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Goa beaches, a homing beacon for tourists and ailing ships

Source : IANS
Last Updated: Wed, Jun 26, 2013 11:30 hrs

Panaji, June 26 (IANS) Hordes of tourists apart, the beaches of Goa, one of India's top tourism destinations, appear to be serving as a homing beacon for ships suffering from all states of disrepair.

Come monsoon, tankers, trans-shippers, barges, tug boats or even the container-carrying trans-oceanic ships have over the years made their way -- some threatened to - to Goa, as if some kind of fatal attraction pulled them to the Luso-influenced tropical paradise.

The latest case in point is the MOL Comfort, a 300 mt plus container ship carrying over 4,500 containers sailing from Singapore to Jeddah, which broke into two about 500 km off Goa.

According to Chief Minister Manohar Parrikar, the ship was slowly drifting towards Goa's coast at the rate of five km an hour and so were its containers, now bobbing in the ocean.

"It's not just the ship, there are these hundreds of containers which are also bobbing in the water and floating towards the Goa shore. At five km an hour it could take five days to reach Goa. But thankfully efforts are being made to tow the ship away," Parrikar said Tuesday, minutes after he learnt of the mid-sea tragedy.

The ship, he said, quoting unconfirmed sources, was carrying arms intended for Syrian rebels fighting President Bashar al-Assad, in the containers which were now drifting towards Goa. It almost appeared that Parrikar was quoting a Hollywood-style Armageddon-genre plot.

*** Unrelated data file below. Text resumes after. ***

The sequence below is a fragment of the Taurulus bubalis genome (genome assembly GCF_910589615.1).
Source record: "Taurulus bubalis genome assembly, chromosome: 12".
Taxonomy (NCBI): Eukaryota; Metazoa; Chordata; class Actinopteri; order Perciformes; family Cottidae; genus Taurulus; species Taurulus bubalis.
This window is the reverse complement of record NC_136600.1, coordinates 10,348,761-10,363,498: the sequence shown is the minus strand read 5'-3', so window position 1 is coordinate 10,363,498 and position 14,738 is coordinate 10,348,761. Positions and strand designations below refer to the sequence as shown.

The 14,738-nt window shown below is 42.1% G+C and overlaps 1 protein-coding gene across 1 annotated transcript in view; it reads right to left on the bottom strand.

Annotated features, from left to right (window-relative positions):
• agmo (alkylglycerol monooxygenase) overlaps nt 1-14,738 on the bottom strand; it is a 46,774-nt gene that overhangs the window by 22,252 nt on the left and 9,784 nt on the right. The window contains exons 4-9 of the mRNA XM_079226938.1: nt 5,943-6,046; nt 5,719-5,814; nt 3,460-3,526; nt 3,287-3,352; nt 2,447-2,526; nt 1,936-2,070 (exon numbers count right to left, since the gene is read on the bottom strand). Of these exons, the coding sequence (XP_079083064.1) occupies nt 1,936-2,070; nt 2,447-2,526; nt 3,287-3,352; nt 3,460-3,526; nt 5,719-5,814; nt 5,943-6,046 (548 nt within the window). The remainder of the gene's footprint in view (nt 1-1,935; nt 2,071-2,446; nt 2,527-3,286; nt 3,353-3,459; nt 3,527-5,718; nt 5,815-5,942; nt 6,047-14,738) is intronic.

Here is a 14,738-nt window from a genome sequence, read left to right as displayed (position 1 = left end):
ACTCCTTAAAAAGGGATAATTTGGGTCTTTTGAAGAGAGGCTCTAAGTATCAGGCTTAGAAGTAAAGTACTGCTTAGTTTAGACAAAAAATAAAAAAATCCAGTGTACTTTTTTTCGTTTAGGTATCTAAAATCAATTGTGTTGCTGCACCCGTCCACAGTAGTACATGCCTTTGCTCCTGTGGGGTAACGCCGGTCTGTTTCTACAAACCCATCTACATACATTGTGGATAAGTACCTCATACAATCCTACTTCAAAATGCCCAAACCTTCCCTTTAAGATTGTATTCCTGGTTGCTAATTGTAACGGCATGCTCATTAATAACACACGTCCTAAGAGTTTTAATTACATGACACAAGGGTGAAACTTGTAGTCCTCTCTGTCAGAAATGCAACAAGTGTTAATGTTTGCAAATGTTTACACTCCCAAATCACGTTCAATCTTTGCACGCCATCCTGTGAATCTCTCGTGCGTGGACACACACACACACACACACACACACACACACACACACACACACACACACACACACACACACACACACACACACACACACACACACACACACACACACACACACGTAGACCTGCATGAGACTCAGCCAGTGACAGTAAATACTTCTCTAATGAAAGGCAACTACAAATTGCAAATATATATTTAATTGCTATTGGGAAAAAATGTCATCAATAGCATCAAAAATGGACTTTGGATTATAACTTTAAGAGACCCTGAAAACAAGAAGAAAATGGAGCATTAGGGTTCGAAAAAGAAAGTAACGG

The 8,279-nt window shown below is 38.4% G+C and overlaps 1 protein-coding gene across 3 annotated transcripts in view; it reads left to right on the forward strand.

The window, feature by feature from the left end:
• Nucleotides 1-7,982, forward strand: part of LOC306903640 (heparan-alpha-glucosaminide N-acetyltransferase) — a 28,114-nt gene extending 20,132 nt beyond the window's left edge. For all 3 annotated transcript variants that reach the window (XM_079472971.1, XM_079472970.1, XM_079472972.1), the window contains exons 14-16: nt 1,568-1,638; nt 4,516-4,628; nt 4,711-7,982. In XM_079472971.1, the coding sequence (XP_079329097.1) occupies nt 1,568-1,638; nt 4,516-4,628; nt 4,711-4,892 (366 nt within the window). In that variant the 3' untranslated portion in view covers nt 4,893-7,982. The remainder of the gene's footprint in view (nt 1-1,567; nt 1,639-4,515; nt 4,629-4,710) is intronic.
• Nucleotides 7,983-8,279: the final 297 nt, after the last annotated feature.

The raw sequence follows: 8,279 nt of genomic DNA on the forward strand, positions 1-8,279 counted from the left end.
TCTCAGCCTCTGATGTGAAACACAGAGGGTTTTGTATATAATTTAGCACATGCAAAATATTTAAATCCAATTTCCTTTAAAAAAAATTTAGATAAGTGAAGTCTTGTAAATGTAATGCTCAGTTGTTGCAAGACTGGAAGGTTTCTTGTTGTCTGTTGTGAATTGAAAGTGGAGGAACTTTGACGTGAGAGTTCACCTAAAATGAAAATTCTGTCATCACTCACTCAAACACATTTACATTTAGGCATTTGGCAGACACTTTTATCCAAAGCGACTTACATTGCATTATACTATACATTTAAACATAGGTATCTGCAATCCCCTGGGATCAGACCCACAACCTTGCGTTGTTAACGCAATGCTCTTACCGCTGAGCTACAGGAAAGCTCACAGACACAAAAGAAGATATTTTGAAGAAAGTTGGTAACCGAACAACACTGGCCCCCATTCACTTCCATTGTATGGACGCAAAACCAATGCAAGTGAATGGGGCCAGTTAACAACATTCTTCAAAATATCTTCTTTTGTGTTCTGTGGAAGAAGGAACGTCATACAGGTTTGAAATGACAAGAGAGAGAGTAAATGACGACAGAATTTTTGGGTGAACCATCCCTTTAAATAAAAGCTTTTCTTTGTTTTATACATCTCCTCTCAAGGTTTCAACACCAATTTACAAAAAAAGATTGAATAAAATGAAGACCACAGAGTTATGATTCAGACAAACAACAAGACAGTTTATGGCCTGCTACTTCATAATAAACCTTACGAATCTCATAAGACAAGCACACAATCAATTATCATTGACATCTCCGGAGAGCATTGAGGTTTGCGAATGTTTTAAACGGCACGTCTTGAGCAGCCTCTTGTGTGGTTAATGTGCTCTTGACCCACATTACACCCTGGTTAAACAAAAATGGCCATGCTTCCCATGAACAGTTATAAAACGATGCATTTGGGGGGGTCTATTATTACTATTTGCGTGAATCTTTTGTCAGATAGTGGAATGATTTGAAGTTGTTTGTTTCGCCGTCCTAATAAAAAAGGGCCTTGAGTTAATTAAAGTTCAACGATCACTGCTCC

The chief minister also expressed surprise at the fact that this was the second alarm in recent times for Goa, as far as floating-ship cautions were concerned.

Earlier this month, he had cautioned Goans about MV Pratibha Bhima, a 274 mt long crude oil tanker, which he said was allegedly owned by a central minister that was lying stranded nine nautical miles off Goa.

"I have ordered the collector to attach it under section 35 of the Disaster Management Act," Parrikar said, adding that the director general of shipping was too "scared to taken any action".

The ship eventually was towed off and the danger averted, especially as the churning seas and strong winds during the monsoons even lifts the vessel's anchor and drifts it shoreward.

One of the longest trysts that a ship has had with Goa's shore was when MV River Princess, a trans-shipper owned by a mining company beached at a sand bar on a stormy night off Sinquerim, 15 km from here, in 2000.

Over the years, while the massive trans-shipper even became a great photo backdrop for tourists visiting Sinquerim beach, its presence was cited as a key reason for massive sea erosion along the Sinquerim and Candolim beaches.

The MV River Princess saw seven government regime changes during the time it was beached here, and was eventually salvaged last year.

The salvaging firm has been now accused of cutting and shipping out only the visible portions of the vessel and not the base, which is still embedded below water-level.

MV River Princess may hold the record for being stranded for the longest time. But it was MV Sea Transporter, which in 1994 beached perilously close to the Fort Aguada Beach resort, also in Sinquerim, creating a first of its kind incident.

Urgent fire-fighting and lobbying by the hotel authorities forced the state government to tow and salvage the vessel before it caused serious damage to the hotel, located in a heritage fort and the beach nearby.

Apart from these major vessels, an occasional barge or tug boat have also hit Goa's beaches, only to be hauled away, before they caused considerable ecological damage or social heartaches.




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